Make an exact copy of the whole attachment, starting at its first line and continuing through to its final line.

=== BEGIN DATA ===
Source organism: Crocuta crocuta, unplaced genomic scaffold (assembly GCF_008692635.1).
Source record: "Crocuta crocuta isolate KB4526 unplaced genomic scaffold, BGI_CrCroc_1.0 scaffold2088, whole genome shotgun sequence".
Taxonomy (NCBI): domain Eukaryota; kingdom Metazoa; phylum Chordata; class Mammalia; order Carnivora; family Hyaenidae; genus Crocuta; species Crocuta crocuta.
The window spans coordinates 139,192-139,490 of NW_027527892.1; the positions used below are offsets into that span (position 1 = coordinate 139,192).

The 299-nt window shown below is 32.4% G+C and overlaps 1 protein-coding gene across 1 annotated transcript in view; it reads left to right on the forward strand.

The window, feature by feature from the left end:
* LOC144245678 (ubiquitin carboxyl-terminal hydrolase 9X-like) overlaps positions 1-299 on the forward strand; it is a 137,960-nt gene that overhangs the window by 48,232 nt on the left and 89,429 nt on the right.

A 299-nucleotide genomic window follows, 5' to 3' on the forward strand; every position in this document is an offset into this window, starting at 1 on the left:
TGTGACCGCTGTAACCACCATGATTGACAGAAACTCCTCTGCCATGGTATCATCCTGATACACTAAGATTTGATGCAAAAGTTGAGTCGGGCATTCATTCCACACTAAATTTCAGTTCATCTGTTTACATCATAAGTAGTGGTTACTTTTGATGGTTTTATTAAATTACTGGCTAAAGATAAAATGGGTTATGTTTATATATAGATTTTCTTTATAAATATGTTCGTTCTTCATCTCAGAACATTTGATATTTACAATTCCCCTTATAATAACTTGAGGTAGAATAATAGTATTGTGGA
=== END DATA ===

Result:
Source organism: Crocuta crocuta, unplaced genomic scaffold (assembly GCF_008692635.1).
Source record: "Crocuta crocuta isolate KB4526 unplaced genomic scaffold, BGI_CrCroc_1.0 scaffold2088, whole genome shotgun sequence".
Taxonomy (NCBI): domain Eukaryota; kingdom Metazoa; phylum Chordata; class Mammalia; order Carnivora; family Hyaenidae; genus Crocuta; species Crocuta crocuta.
The window spans coordinates 139,192-139,490 of NW_027527892.1; the positions used below are offsets into that span (position 1 = coordinate 139,192).

The 299-nt window shown below is 32.4% G+C and overlaps 1 protein-coding gene across 1 annotated transcript in view; it reads left to right on the forward strand.

The window, feature by feature from the left end:
* LOC144245678 (ubiquitin carboxyl-terminal hydrolase 9X-like) overlaps positions 1-299 on the forward strand; it is a 137,960-nt gene that overhangs the window by 48,232 nt on the left and 89,429 nt on the right.

A 299-nucleotide genomic window follows, 5' to 3' on the forward strand; every position in this document is an offset into this window, starting at 1 on the left:
TGTGACCGCTGTAACCACCATGATTGACAGAAACTCCTCTGCCATGGTATCATCCTGATACACTAAGATTTGATGCAAAAGTTGAGTCGGGCATTCATTCCACACTAAATTTCAGTTCATCTGTTTACATCATAAGTAGTGGTTACTTTTGATGGTTTTATTAAATTACTGGCTAAAGATAAAATGGGTTATGTTTATATATAGATTTTCTTTATAAATATGTTCGTTCTTCATCTCAGAACATTTGATATTTACAATTCCCCTTATAATAACTTGAGGTAGAATAATAGTATTGTGGA